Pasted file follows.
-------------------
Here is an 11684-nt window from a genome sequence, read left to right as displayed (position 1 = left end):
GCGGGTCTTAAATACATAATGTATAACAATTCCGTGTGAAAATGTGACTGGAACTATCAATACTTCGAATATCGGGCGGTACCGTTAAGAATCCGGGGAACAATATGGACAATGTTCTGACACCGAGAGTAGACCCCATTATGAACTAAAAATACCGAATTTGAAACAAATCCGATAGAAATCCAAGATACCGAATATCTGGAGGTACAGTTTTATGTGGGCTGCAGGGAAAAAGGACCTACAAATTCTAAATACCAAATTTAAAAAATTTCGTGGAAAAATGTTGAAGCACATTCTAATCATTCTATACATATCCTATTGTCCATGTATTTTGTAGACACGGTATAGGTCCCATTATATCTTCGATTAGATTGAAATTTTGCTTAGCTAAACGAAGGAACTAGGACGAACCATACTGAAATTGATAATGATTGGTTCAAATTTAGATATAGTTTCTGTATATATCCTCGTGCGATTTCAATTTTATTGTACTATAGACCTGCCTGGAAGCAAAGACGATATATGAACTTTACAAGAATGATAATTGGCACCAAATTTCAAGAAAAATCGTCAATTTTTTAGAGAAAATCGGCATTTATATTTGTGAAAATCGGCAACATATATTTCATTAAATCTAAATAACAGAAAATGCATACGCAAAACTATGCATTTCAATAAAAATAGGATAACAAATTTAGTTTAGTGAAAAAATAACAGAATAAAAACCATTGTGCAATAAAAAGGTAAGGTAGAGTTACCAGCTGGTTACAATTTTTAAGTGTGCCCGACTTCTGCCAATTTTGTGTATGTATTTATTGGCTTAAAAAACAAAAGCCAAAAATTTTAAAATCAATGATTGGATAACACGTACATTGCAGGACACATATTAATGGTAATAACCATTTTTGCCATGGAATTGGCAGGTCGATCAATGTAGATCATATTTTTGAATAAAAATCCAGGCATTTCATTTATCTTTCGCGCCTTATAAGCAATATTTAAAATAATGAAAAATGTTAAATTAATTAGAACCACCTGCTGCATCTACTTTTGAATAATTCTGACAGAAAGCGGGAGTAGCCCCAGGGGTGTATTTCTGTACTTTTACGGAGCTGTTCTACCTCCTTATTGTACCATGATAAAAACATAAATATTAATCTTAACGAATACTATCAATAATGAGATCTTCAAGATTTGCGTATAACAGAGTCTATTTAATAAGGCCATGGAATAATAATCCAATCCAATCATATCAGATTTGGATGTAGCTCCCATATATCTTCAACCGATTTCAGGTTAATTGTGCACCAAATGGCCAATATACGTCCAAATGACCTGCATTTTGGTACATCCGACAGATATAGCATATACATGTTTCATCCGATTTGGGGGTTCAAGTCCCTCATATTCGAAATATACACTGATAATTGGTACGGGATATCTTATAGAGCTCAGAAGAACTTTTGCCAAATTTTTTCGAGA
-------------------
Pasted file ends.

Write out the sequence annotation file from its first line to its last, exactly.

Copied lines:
Here is an 11684-nt window from a genome sequence, read left to right as displayed (position 1 = left end):
GCGGGTCTTAAATACATAATGTATAACAATTCCGTGTGAAAATGTGACTGGAACTATCAATACTTCGAATATCGGGCGGTACCGTTAAGAATCCGGGGAACAATATGGACAATGTTCTGACACCGAGAGTAGACCCCATTATGAACTAAAAATACCGAATTTGAAACAAATCCGATAGAAATCCAAGATACCGAATATCTGGAGGTACAGTTTTATGTGGGCTGCAGGGAAAAAGGACCTACAAATTCTAAATACCAAATTTAAAAAATTTCGTGGAAAAATGTTGAAGCACATTCTAATCATTCTATACATATCCTATTGTCCATGTATTTTGTAGACACGGTATAGGTCCCATTATATCTTCGATTAGATTGAAATTTTGCTTAGCTAAACGAAGGAACTAGGACGAACCATACTGAAATTGATAATGATTGGTTCAAATTTAGATATAGTTTCTGTATATATCCTCGTGCGATTTCAATTTTATTGTACTATAGACCTGCCTGGAAGCAAAGACGATATATGAACTTTACAAGAATGATAATTGGCACCAAATTTCAAGAAAAATCGTCAATTTTTTAGAGAAAATCGGCATTTATATTTGTGAAAATCGGCAACATATATTTCATTAAATCTAAATAACAGAAAATGCATACGCAAAACTATGCATTTCAATAAAAATAGGATAACAAATTTAGTTTAGTGAAAAAATAACAGAATAAAAACCATTGTGCAATAAAAAGGTAAGGTAGAGTTACCAGCTGGTTACAATTTTTAAGTGTGCCCGACTTCTGCCAATTTTGTGTATGTATTTATTGGCTTAAAAAACAAAAGCCAAAAATTTTAAAATCAATGATTGGATAACACGTACATTGCAGGACACATATTAATGGTAATAACCATTTTTGCCATGGAATTGGCAGGTCGATCAATGTAGATCATATTTTTGAATAAAAATCCAGGCATTTCATTTATCTTTCGCGCCTTATAAGCAATATTTAAAATAATGAAAAATGTTAAATTAATTAGAACCACCTGCTGCATCTACTTTTGAATAATTCTGACAGAAAGCGGGAGTAGCCCCAGGGGTGTATTTCTGTACTTTTACGGAGCTGTTCTACCTCCTTATTGTACCATGATAAAAACATAAATATTAATCTTAACGAATACTATCAATAATGAGATCTTCAAGATTTGCGTATAACAGAGTCTATTTAATAAGGCCATGGAATAATAATCCAATCCAATCATATCAGATTTGGATGTAGCTCCCATATATCTTCAACCGATTTCAGGTTAATTGTGCACCAAATGGCCAATATACGTCCAAATGACCTGCATTTTGGTACATCCGACAGATATAGCATATACATGTTTCATCCGATTTGGGGGTTCAAGTCCCTCATATTCGAAATATACACTGATAATTGGTACGGGATATCTTATAGAGCTCAGAAGAACTTTTGCCAAATTTTTTCGAGA